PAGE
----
Tracy Weslosky: Greg, I was reading your summary that you did for your shareholders recently and I thought it was outstanding. You started by explaining why graphite prices are where they are presently. Can you just share this with our audience please?

Gregory Bowes: Yes Tracy. Obviously we’ve had a slowdown in China and probably bigger than most people think. There’s very little growth elsewhere in the world — Japan, Europe, the United States. The steel industry and industrial demand is still the main user of graphite so obviously that’s had a very negative effect on graphite prices. The other thing is the strong U.S. dollar. Graphite is priced in U.S. dollars. If you want to think of it simply, it takes less U.S. dollars to buy a ton of graphite hence the price goes down.

Tracy Weslosky: Then you went on to discuss the catalysts that might actually drive prices up and drive the demand for graphite. You discussed three in particular. Can you outline these for me please?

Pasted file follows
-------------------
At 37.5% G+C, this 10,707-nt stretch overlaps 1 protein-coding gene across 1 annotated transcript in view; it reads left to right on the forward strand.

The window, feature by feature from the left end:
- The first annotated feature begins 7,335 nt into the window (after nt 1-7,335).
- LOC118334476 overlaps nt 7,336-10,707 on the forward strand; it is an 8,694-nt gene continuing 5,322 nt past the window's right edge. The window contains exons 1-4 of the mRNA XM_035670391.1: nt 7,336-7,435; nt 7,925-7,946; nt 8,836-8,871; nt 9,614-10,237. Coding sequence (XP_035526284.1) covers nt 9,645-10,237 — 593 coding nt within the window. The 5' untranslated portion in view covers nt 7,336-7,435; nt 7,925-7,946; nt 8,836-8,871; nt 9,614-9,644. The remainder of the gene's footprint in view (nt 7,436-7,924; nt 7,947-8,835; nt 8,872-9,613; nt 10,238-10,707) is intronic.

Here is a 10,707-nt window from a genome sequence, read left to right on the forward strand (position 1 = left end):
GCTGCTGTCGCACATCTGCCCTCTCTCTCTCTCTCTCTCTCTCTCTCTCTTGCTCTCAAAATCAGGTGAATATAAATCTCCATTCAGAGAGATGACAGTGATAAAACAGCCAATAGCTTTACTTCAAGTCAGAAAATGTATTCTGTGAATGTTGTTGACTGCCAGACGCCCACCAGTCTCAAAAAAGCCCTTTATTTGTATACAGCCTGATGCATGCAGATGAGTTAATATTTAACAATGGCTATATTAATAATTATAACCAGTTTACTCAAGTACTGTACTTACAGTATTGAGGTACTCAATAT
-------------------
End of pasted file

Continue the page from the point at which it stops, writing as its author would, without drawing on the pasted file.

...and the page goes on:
Gregory Bowes: Yes, obviously one would be an economic recovery – we always get them. When is the $64 dollar question? If the economic cycle as we know it, the traditional cycle is dead, we might as well all go home. We will get a recovery at some point in steel demand. The second major factor would be that the lithium-ion battery industry, which is growing rapidly. It has become the second largest user of graphite. It is getting close to the tipping point where it will start to drive graphite prices higher. It’s already doing that in the lithium space. That’s a big advantage graphite has over other commodities which are also depressed. Nobody’s coming up with new uses for oil or coal or copper, but we have a very new dynamic market for graphite. The third factor which would lead to higher share prices, maybe not higher graphite prices, would be strategic partnerships and that kind of thing and graphite projects actually moving forward with real deals.

Tracy Weslosky: And speaking of new applications, I was reading you have a very competitive spherical graphite technology. Can you explain this for me?